5. percentage who do not adhere
More DETAIL FOR EXPLANATION AND PLANNING
Are there problems with the amount of information that doctors give?
Many studies show that in general physicians give sparse information to their patients:
· in general, physicians give sparse information to their patients, with most patients wanting their doctors to provide more information than they do (Waitzkin 1984, Pinder 1990, Beisecker and Beisecker 1990)
· Waitzkin (1984) has demonstrated that American internists devoted little more than one minute on average to the task of information giving in interviews lasting 20 minutes and overestimated the amount of time that they spent on this task by a factor of nine
· Makoul et al (1995) found that doctors in British general practice overestimated the extent to which they accomplished the following key tasks in explanation and planning: discussing the risks of medication, discussing the patient’s ability to follow the treatment plan and eliciting the patient’s opinion about medication prescribed.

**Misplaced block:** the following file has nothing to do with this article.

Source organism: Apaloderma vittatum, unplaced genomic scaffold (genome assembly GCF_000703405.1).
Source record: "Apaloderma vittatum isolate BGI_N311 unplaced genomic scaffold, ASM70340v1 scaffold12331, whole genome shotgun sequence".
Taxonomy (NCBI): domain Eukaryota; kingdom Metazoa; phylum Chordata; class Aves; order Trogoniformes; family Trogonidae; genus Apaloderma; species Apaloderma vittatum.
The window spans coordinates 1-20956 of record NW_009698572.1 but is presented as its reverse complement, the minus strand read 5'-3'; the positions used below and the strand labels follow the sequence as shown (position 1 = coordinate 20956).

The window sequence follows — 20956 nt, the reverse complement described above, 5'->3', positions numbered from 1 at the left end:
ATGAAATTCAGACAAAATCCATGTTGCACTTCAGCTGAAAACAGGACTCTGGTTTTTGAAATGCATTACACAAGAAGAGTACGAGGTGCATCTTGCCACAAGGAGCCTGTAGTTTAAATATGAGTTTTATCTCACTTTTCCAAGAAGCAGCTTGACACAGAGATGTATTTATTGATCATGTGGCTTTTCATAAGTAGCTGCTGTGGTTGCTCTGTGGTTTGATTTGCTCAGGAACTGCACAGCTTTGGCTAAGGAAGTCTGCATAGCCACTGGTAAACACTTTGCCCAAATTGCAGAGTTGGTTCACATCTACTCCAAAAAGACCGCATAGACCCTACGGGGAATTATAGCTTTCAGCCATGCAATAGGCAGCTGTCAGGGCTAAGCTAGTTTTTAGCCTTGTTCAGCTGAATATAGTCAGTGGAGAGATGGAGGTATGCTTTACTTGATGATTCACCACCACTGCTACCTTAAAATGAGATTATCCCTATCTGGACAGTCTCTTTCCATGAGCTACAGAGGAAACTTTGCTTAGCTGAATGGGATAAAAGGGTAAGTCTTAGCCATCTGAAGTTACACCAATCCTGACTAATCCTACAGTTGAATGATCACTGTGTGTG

· Boreham and Gibson (1978) in a study in Australian general practice showed that despite a lack of basic knowledge prior to the consultation and a strongly expressed desire to gain information concerning their illness, the majority of patients did not obtain even basic information concerning the diagnosis, prognosis, causation or treatment of their condition.
· Svarstad (1974) studied doctors’ instructions to patients when prescribing drugs and found no discussion at all in 20% of cases, no information about the name or purpose of the drug in 30%, no mention of the frequency of doses in 80% or the length of the course in 90%.
Are there problems with the type of information that doctors give?
We also know that patients and doctors disagree over the relative importance of different types of medical information: